… A groundbreaking to make CAMH's Queen Street site Toronto’s most life-changing address
Think of it as breaking new ground on very old territory. It’s also history in the making.
|The golden shovel digs in for Phase IB of the CAMH’s Queen Street Redevelopment Project (l-r): Angela Foot, client; Dante
Larcade, Roseland Gallery owner and Chair, West Queen West BIA; Ana Lopes, CAMH Foundation Vice-Chair; Joe Pantalone, Deputy
Mayor of Toronto; Dr. Catherine Zahn, CAMH President & CEO; Brad Duguid, Ontario Minister of Energy and Infrastructure; Nick
Carveth, client; and emcee Andy Barrie.|
Today CAMH embarked on the second phase of our landmark redevelopment project. Here we’ll transform the Queen Street site
into an ‘urban village,’ where being part of the community is part of the treatment. This about much more than new buildings
- it’s a project that advances a progressive, modern approach to working with those with mental illness and addiction, community
integration and city-building. And it’s all happening on ground that has housed a psychiatric facility since 1850.
|When completed, CAMH’s Intergenerational Wellness Centre will place specialized youth and geriatrics services side by side.|
Once this landmark phase is completed, neighbours and visitors will notice obvious changes – extending local streets like
Ossington Avenue onto our 27-acre Queen Street site. They’ll also see pedestrian-friendly streetscapes and of course, new
buildings – three new CAMH facilities and a new non-CAMH building, right on Queen Street West (to be developed by Forum Verdiroc),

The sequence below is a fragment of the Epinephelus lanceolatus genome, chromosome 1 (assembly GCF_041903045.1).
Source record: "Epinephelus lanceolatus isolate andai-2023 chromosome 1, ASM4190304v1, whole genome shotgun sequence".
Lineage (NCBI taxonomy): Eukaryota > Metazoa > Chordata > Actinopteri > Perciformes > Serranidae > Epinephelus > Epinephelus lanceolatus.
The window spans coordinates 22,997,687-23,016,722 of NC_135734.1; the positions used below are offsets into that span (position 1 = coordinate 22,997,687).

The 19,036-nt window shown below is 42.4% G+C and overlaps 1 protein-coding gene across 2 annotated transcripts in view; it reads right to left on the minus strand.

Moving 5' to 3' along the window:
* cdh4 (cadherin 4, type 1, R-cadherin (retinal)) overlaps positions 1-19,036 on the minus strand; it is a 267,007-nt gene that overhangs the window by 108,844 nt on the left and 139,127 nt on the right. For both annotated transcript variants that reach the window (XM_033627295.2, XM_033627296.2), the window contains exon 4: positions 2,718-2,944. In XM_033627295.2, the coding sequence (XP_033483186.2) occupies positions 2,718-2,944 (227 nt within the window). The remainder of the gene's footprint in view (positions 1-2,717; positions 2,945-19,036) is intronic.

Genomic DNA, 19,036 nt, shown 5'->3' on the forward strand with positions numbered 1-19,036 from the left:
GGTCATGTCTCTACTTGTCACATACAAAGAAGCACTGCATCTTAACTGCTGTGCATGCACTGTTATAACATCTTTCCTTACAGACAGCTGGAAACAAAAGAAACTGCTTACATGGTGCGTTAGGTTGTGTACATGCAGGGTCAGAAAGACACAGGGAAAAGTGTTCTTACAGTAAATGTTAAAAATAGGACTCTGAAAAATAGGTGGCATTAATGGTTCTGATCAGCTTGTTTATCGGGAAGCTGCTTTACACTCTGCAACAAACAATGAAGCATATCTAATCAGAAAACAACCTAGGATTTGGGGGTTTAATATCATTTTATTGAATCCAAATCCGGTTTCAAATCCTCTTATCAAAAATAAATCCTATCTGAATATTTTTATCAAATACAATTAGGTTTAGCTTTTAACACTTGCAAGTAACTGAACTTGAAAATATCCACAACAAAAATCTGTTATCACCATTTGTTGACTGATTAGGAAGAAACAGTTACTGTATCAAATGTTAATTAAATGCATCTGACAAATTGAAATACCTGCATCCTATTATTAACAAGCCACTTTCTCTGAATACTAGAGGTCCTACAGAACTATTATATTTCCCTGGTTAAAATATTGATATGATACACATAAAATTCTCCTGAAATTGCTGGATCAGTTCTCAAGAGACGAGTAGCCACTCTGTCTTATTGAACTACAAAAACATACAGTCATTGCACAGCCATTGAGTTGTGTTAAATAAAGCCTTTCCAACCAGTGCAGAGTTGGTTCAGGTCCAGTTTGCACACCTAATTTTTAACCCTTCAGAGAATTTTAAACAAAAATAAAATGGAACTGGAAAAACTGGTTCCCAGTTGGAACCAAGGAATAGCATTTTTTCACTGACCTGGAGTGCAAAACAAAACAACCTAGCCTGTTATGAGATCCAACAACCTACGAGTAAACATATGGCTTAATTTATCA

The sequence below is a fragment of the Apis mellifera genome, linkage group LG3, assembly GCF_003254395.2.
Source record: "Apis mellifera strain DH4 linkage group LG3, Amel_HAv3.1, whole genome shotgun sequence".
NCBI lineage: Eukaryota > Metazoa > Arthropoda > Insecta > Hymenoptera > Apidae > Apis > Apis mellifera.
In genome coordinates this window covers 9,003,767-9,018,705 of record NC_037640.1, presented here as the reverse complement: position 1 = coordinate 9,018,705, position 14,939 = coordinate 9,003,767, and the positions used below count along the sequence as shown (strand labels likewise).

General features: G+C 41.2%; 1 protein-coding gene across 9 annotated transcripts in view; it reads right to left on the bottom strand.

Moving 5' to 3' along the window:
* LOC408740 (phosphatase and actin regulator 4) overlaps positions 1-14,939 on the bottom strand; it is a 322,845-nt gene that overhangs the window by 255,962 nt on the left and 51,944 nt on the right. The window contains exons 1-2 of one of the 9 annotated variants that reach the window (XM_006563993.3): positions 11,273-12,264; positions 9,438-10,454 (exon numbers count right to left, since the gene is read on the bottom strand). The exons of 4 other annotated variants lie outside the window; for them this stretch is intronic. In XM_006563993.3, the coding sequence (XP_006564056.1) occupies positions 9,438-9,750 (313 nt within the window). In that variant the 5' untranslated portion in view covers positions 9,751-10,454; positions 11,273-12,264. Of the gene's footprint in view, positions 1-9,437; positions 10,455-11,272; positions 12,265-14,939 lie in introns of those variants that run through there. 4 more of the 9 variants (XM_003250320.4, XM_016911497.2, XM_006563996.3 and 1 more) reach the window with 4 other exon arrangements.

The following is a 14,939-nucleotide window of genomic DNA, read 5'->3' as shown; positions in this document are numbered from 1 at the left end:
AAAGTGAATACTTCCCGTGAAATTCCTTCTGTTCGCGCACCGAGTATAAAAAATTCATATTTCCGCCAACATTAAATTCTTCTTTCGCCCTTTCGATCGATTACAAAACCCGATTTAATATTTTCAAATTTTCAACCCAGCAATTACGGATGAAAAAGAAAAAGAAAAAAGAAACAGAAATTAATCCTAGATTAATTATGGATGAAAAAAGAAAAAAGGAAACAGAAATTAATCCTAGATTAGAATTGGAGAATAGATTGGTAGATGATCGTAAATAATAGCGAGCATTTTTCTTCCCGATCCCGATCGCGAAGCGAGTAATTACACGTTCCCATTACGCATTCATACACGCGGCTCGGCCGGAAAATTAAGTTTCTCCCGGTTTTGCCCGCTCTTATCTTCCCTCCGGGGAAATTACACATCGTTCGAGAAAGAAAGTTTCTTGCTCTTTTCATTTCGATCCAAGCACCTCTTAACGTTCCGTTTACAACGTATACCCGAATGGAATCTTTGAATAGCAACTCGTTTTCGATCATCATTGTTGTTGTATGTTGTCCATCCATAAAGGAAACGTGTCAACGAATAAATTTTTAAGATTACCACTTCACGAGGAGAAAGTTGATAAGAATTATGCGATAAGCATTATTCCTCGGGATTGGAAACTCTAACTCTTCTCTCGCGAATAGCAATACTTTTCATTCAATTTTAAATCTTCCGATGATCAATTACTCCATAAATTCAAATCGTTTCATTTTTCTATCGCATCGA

with ground-level retail and much-needed affordable rental housing.
In the new CAMH Gateway Building, the client-run run Out of this World Café and its sidewalk patio will add to the street life and create a neighbourhood
atmosphere, and will share a new gymnasium and green spaces with the community.
|The Out of this World Café will be located in the new CAMH Gateway building.|
The 60-bed Intergeneration Wellness Centre (IWC) will place services for children and youth alongside those of its Geriatric Mental Health Program to foster the greatest
possible degree of integration and collaboration to benefit our clients.
The IWC will feature Canada’s first dedicated beds for youth aged 14-18 who are contending with both mental health and addictions
issues (concurrent disorders), along with day-treatment programs to help at-risk youth before they require a hospital bed.
Green is the colour.
|Parking and Utilities Building.|
A new Parking and Utilities Building
considerably reduces CAMH’s environmental footprint by centralizing natural-gas heating and cooling for all of CAMH’s new
facilities and eliminating surface parking. In fact it’s one of several ways this redevelopment is ‘green.’ (see “Green is the colour” below
Green is the colour
CAMH is building the first hospital buildings in Ontario to meet LEED Gold environmental certification
- New buildings will save nearly 33% of energy costs
- Reduced greenhouse gas emissions equivalent to 220 fewer cars on the road
- White roofs and a partial green roof
- Underground bicycle racks and showers to encourage cycling
- Public transportation will come into the site
- Sustainable design – building design is flexible rather than purpose-built, to ensure adaptability to future needs
- Pedestrian-friendly streetscapes and attention to landscaping and green spaces